Sir Chris Hoy dismayed over divisions in UK since 2012 Olympics

Sir Chris Hoy at the Active Communities Network BMX Session in Manchester, England. (Photo by Lynne Cameron/Getty Images for Laureus)
Sir Chris Hoy at the Active Communities Network BMX Session in Manchester, England. (Photo by Lynne Cameron/Getty Images for Laureus)
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Sir Chris Hoy has told of his dismay at the divisions that have emerged in Britain since the 2012 London Olympics.

Britain’s joint-most decorated Olympian said the spirit and togetherness of the Games had vanished due to recent political turmoil.

The track cyclist, who won two gold medals in London and was the flag bearer for Team GB, said he thought things “couldn’t get worse” in the country now and dreaded watching the news.

The years since the Games have been dominated by Brexit, Scottish independence and political infighting.

Edinburgh-born Sir Chris, 43, said: “It’s sad because that was seven years ago and look at our country now and look at our country then.

“We were so united and there was such a feeling of ‘look what we can achieve and isn’t this great’. It was such a wonderful time, people were talking on the Tube and every morning I would wake up, open my curtains and see thousands of people flooding into the Olympic Park.

“It is sad when you think that in such a short space of time the country is so divided. You turn the news on and you think ‘Oh God, can it get any worse?’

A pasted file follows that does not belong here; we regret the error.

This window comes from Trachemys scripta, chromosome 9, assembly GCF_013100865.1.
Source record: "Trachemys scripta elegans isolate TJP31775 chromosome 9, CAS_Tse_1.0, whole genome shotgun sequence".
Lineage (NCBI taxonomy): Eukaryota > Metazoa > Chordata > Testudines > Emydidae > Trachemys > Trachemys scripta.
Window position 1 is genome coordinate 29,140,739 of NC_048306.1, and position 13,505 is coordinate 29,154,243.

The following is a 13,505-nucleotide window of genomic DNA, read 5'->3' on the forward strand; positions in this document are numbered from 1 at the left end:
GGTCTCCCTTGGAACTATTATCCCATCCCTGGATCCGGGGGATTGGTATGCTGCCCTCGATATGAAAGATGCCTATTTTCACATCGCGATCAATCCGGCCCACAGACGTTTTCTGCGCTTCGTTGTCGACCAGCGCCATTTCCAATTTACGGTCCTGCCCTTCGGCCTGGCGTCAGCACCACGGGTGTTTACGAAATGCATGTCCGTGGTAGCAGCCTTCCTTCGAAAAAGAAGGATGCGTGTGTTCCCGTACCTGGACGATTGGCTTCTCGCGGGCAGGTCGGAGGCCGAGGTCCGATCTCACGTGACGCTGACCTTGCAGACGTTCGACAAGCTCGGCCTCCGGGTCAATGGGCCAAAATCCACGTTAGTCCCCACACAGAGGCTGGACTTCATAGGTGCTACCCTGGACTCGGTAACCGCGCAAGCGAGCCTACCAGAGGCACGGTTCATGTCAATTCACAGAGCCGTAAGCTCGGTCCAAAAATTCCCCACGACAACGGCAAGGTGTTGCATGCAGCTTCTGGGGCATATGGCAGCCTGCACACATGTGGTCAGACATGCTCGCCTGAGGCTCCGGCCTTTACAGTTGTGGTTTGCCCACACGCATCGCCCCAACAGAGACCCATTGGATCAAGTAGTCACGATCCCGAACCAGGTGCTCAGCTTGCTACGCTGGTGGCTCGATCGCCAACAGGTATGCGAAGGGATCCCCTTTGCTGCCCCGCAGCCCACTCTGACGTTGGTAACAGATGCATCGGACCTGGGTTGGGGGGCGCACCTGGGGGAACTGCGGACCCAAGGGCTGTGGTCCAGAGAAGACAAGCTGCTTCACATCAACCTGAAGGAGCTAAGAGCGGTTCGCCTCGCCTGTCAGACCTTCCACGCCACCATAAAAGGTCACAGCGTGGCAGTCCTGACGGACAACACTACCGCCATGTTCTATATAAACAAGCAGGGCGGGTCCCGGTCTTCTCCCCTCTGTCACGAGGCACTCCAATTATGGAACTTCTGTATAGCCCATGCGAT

“Let’s have another Olympic Games shall we? That will sort it out.”

Sir Chris, who retired from cycling following the London Games, described carrying the Team GB flag as one of the proudest moments of his career. He said negativity among the British public in the run-up to the event was replaced by optimism after film director Danny Boyle’s opening ceremony showcased the country at its best.

He told Motor Sport magazine: “There were so many doubters leading into the Games saying the transport was going to be terrible, the weather is going to be awful, we’re not going to win any medals and it’s going to be a disaster. And almost from the moment of the opening ceremony everybody sat back and said ‘this is really good’.

“It was a magical time and I got to carry the flag in for the opening ceremony. I remember thinking at the time ‘if this is all I get from these Games and I don’t win a medal it’s still been worth it’.

“When you walk in and hear Heroes by David Bowie and the crowd goes wild and you realise you’re leading in a nation at a home Olympic Games, these are the things that when you’re growing up you just assume will happen to someone else.”

During his career Sir Chris won six golds and a silver, making him joint most successful British Olympian alongside fellow cyclist Jason Kenny.